Paul Valéry, The Art of Poetry, Translated by Denise Folliot, With an Introduction by T.S. Eliot, Bollingen Series XLV * 7, Pantheon Books, N.Y., N.Y.
From” A Poet’s Notebook,” pp. 177-178 (all italics are the author’s):
“The habit of long labor at poetry has accustomed me to consider all speech and all writing as work in progress that can always be taken up again and altered; and I consider work itself as having its own value, generally much superior to that which the crowd attaches only to the product.
No doubt the product is the thing that lasts and has, or should have, a meaning of itself and an independent existence; but the acts from which it proceeds, in so far as they react on their author, form within him another product, which is a man more skillful and more in possession of his domain of memory.
A work is never necessarily finished, for he who made it is never complete, and the power and agility he has drawn from it confer on him just the power to improve it, and so on. . . .He draws from it what is needed to efface and remake it. This is how a free artist, at least, should regard things. And he ends by considering as satisfactory only those works which have taught him something more.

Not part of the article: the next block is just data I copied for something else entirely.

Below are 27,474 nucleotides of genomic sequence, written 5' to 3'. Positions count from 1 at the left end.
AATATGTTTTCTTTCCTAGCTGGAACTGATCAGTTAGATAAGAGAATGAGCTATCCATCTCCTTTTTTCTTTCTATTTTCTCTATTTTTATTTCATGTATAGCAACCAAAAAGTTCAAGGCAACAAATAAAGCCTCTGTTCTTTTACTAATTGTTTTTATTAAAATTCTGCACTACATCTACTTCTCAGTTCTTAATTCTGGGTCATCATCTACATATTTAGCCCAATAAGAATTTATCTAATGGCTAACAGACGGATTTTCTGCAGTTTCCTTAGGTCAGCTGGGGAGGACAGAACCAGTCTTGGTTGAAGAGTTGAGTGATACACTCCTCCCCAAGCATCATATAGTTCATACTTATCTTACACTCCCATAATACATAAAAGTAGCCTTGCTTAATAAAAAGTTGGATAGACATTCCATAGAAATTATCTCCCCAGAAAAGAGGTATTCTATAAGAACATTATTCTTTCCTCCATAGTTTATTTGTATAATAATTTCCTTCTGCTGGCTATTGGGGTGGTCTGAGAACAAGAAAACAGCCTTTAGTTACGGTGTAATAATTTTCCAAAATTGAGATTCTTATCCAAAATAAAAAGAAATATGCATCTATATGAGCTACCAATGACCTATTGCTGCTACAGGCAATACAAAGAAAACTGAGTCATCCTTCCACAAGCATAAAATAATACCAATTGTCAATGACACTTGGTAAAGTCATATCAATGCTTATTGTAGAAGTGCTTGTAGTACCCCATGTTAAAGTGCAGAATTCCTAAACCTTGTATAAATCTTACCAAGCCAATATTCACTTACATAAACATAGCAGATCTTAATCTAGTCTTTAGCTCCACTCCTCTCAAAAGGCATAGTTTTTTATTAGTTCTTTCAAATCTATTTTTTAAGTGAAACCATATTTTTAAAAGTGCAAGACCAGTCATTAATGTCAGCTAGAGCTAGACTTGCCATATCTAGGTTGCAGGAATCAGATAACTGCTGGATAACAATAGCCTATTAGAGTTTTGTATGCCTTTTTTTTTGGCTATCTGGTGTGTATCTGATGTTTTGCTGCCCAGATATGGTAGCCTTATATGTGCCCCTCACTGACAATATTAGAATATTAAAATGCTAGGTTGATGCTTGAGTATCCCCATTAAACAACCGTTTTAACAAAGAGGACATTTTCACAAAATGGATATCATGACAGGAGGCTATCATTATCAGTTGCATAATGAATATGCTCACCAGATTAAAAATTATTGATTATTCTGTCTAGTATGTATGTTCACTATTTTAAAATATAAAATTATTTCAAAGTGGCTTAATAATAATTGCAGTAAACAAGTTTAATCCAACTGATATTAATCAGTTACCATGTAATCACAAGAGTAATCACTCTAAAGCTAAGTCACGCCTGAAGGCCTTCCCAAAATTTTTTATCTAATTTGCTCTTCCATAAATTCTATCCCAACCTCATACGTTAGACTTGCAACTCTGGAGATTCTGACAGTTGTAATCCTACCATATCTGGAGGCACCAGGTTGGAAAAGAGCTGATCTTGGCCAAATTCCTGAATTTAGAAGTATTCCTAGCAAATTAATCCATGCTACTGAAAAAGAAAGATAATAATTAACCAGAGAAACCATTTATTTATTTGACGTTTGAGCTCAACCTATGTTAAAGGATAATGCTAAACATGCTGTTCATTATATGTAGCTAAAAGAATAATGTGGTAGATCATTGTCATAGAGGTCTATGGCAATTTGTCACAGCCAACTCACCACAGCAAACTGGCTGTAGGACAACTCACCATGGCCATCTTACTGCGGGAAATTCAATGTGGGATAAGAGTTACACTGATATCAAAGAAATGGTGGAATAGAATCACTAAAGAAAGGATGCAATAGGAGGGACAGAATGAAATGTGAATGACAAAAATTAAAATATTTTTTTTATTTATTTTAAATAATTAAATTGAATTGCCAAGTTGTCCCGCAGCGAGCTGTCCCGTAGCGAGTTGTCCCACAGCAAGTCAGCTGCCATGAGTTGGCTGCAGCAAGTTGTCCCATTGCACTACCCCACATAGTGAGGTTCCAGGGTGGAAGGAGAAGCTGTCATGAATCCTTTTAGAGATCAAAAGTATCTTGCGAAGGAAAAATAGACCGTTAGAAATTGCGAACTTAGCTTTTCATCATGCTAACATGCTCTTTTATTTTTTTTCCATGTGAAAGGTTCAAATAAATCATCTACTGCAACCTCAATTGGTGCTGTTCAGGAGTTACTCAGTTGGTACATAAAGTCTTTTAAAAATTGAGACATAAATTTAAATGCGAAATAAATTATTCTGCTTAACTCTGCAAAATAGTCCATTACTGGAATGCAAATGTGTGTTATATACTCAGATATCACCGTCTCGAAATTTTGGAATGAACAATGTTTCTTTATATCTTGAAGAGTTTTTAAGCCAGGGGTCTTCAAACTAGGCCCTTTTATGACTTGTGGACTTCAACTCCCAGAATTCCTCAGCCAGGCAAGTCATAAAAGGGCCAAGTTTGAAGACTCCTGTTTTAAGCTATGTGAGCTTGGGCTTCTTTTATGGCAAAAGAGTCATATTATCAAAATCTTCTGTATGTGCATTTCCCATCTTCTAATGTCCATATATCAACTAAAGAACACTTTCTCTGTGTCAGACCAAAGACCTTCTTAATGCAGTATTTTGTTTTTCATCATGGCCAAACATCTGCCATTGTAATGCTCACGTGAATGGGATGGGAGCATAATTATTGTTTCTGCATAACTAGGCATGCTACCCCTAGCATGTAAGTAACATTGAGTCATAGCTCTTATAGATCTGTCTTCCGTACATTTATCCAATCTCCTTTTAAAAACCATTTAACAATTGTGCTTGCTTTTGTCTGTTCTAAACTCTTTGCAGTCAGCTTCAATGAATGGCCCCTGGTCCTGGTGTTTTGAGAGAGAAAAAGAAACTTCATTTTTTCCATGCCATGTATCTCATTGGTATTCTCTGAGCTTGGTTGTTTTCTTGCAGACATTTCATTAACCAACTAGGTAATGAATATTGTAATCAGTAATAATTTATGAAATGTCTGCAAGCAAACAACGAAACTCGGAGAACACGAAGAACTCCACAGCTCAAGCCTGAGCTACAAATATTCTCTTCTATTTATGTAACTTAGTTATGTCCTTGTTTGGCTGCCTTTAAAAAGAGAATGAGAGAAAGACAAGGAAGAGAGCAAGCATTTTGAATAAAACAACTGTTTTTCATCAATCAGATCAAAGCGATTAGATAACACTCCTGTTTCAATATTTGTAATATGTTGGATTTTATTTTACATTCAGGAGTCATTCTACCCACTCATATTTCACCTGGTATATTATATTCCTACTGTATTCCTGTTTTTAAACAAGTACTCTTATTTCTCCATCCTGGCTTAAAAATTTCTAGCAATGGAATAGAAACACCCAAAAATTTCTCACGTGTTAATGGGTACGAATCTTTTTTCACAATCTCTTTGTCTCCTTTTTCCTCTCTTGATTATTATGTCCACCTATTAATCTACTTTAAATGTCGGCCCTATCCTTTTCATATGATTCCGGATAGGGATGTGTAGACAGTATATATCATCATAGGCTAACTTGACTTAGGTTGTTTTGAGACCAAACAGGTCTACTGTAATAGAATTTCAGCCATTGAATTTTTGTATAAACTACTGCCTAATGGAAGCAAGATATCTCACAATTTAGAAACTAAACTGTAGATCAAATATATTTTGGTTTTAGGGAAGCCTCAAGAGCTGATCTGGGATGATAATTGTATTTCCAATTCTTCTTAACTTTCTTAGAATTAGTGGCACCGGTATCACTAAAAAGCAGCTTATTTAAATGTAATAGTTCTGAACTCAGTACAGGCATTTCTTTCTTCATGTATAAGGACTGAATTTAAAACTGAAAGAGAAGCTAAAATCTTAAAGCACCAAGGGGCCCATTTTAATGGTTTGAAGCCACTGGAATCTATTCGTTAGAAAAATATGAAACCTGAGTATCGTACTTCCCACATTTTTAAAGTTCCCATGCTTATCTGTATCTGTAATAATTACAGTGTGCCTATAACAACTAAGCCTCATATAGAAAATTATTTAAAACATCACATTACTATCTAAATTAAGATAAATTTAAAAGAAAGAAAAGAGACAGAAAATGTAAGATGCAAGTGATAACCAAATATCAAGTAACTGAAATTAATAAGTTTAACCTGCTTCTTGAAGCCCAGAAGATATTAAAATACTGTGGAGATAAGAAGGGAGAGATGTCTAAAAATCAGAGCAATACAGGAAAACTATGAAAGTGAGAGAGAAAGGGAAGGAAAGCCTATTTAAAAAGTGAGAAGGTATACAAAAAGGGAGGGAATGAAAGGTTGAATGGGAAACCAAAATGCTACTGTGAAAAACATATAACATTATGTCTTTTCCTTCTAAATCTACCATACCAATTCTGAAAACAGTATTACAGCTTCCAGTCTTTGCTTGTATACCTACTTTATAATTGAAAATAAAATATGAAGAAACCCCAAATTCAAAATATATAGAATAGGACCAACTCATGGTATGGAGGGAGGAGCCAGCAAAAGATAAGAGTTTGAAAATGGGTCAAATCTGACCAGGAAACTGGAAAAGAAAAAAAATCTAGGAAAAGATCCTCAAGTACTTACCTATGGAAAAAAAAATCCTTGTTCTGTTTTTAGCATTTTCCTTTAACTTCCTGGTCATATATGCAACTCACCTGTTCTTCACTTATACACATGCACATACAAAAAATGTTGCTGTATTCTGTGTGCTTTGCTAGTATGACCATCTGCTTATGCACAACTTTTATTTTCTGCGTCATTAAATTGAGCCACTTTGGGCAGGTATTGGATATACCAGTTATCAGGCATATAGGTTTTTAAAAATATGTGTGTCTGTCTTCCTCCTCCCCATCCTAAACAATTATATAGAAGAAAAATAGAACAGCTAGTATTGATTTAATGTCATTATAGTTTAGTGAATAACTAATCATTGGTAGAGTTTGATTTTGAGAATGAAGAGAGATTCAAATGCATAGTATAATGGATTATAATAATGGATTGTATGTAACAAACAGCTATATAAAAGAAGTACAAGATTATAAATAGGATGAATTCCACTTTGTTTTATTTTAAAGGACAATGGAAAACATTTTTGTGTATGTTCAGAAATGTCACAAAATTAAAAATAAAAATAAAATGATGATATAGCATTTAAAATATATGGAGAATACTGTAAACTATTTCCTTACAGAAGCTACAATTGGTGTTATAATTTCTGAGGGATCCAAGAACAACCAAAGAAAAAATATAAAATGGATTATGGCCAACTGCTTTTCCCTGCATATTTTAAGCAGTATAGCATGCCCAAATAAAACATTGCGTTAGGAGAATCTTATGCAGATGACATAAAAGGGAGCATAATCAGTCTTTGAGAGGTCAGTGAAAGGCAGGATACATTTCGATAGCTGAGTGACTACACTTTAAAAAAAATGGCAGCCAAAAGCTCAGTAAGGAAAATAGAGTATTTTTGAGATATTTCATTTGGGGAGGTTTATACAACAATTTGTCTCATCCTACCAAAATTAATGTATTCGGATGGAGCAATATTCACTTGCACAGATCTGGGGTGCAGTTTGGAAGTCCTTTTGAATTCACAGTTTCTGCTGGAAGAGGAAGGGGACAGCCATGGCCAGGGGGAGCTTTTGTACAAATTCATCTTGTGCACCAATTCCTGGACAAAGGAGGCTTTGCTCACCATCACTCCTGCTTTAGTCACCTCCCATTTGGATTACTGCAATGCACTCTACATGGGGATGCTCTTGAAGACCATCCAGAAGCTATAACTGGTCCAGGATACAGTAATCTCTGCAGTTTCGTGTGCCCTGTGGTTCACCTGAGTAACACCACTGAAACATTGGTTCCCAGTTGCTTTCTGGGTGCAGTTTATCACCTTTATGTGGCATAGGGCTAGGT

This point of view is not that of ordinary art lovers. It could never suit them.”
I suspect not many people read Valéry these days, but this book has been with me a long time and I always keep it close at hand, reading bits and pieces of it now and then and always coming away with a feeling that whatever time I may have spent in his company has been well-invested. As Eliot says in his introduction,
“Why are Valéry’s essays worth reading, and with what expectation should we read them?. . . .We do not turn to Valéry’s art poétiquein the hope of learning how to write poetry or how to read it. We do not even turn to it primarily for the light it throws on Valéry’s poetry: certainly we can say as truly that if the prose throws light on the poems, the poems also illuminate the prose. I think that we read these essays, and I think people will continue to read them, because we find Valéry to be a singularly interesting, enigmatic, and disturbing author, a poet who has realized in his life and work one conception of the role of poet so amply as to have acquired also a kind of mythological status. We read the essays because, as Valéry himself says, ‘there is no theory that is not a fragment, carefully prepared, of some autobiography.’ We could almost say that Valéry’s essays form a part of his poetical works. We read them for their own sake, for the delight in following the subtleties of thought which moves (sic) like a trained dancer, and which has every resource of language at its command; for the pleasure of sudden illuminations even when they turn out to be feux follets; for the excitement of an activity which always seems on the point of catching the inapprehensible, as the mind continues indefatigably to weave its fine logo-daedal web.”